The Northern Miner, Monday, December 15, 2008
Commentary: Survey Shows Miners Upbeat Over The Long Term
By Andrew Pollard
Special To The Northern Miner
It doesn’t take a genius to figure out that the mining industry is not immune to the goings on of the world financial markets. Anyone who opens a newspaper, or better yet, has a stock portfolio with a resource component can tell you that the industry is hurting.
Besides depressed share prices and shareholders, there is no shortage of evidence that the mining industry is currently going through a major transition.
While constant mention of the lack of investment capital, low commodities prices, layoffs and corporate restructurings paints a bleak picture of the whole sector, what has been the market turmoil’s effects on individual mining companies? Further, where do we as an industry go from here?
These are the questions that I set out to have answered and in so doing, reached out to executives within the industry for their input. My aim was to get a statistically relevant idea as to how companies are managing themselves during these uncertain times, and the effects the current conditions have had on them. The survey was distributed to 700 executives throughout the industry, and so far there have been 75 responses, with about 40% coming from CEOs and presidents. Companies of all sizes (those with market caps less than $1 million to those in excess of $1 billion) and natures (exploration, development, production) responded.
The results of the survey have been compiled into a comprehensive research report, though I will share the key findings with you here:
Only 12% of respondents thought that the mining sector would perform better in 2009 than 2008, with 85% suggesting it would be the same or worse.
However, respondents felt bullish about the prospects for their own businesses in 2009. Only 10% felt their own businesses would have a worse time in the year ahead, which shows a high degree of confidence in their own organizations. This emphasizes that senior management teams have absolute confidence in achieving growth in their companies but have disparaging views of the competition, and the sector in general.
Though the short-term outlook is quite meagre, there was a marked difference on their perspectives over the next three years. Some 63% of respondents are bullish as to the strength of the industry over this time, whereas only 4% are bearish to any degree. The remaining 33% had a neutral view.
69% of respondents were extremely concerned over the lack of investment capital moving into the industry, whereas only 20% were extremely concerned with facing low commodities prices over the next two years.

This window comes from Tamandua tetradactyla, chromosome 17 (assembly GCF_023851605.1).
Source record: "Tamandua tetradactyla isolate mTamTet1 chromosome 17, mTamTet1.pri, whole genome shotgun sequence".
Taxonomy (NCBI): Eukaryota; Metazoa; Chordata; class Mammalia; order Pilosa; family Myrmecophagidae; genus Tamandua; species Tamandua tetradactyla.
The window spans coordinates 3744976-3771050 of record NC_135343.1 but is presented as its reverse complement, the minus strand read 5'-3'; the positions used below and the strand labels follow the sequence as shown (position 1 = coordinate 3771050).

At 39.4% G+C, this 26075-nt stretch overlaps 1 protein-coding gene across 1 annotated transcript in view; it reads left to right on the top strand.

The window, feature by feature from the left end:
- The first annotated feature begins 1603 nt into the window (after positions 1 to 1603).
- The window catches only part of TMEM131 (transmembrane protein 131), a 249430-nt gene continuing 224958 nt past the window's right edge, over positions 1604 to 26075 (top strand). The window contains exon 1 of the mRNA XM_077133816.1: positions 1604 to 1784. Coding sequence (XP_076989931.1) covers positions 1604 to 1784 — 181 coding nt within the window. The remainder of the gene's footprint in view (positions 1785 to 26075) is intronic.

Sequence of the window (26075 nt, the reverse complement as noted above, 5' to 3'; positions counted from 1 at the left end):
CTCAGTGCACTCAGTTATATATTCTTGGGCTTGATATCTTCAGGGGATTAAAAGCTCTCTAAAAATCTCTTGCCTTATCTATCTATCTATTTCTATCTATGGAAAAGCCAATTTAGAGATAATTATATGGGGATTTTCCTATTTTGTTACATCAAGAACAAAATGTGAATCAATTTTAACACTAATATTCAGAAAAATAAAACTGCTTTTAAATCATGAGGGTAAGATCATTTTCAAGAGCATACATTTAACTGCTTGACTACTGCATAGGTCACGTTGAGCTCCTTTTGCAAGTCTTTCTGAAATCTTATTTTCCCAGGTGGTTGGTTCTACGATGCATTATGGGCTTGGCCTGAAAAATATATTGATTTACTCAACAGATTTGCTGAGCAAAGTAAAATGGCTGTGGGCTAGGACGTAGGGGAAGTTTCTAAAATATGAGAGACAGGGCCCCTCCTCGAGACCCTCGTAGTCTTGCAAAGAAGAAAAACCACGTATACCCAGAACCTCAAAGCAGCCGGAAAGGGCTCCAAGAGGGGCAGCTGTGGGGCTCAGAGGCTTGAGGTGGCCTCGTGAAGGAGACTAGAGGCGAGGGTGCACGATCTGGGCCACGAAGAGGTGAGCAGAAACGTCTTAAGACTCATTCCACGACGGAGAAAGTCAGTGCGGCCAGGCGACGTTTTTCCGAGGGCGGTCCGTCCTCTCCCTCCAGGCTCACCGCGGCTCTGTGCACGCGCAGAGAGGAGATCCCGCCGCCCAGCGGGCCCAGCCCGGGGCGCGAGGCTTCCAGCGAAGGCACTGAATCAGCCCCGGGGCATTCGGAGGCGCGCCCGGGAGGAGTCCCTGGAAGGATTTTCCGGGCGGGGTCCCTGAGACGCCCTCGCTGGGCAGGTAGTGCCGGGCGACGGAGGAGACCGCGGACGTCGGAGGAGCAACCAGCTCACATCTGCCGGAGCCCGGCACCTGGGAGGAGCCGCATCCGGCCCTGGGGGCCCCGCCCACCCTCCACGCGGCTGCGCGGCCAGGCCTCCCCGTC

When asked how the current conditions have affected their short-term business objectives, 39% of those who answered admitted that their companies have been launched into a survival mode, whereas only 10% said that current conditions have had no effect on their plans.
An overwhelming 90% of those polled said that their companies have made a concerted effort to reduce overhead.
This been accomplished in several ways: 85% have scaled back on their exploration and development plans; 68% have reduced their marketing and investor relations budget; 60% have already begun laying off existing employees; 40% have implemented organization-wide hiring restrictions; 34% noted a reduction or elimination of incentive pay; and 32% have made salary cuts.
With the uncertainty currently in the marketplace, executives for the most part are committed to riding it out at their companies, with 41% expecting to stay with their current employer for at least three to five more years, and 29% committing to at least one to two. Only 16% of respondents are planning on leaving their company within the next year.
For companies in need of executive leadership, it may prove to be more difficult than ever to convince candidates who are currently employed to make a move from the familiar into the unknown.
Obviously, the effects of the downturn have been as far-reaching as they have been dramatic. As capital has dried up, and commodities prices have fallen steeply, the expected and necessary reactions have already appeared.
With 90% of respondents saying that their companies have had to change course in some aspect due to current conditions, this takes a tremendous toll, both on the morale of the management who have had to create new strategies and those beneath them required to execute those strategies.
Based on the sentiments of industry leaders, we are experiencing a short-term setback on the path to a robust future.
It is in these times when careers are made and reputations are strengthened, where management can truly showcase their leadership prowess in relation to their peers. The issues at hand place everyone on a level playing field. It is how those issues are dealt with that will prove to be the defining factor. — Andrew Pollard is president of The Mining Recruitment Group, a Vancouver-based boutique executive search firm focused on the unique needs of the mining industry.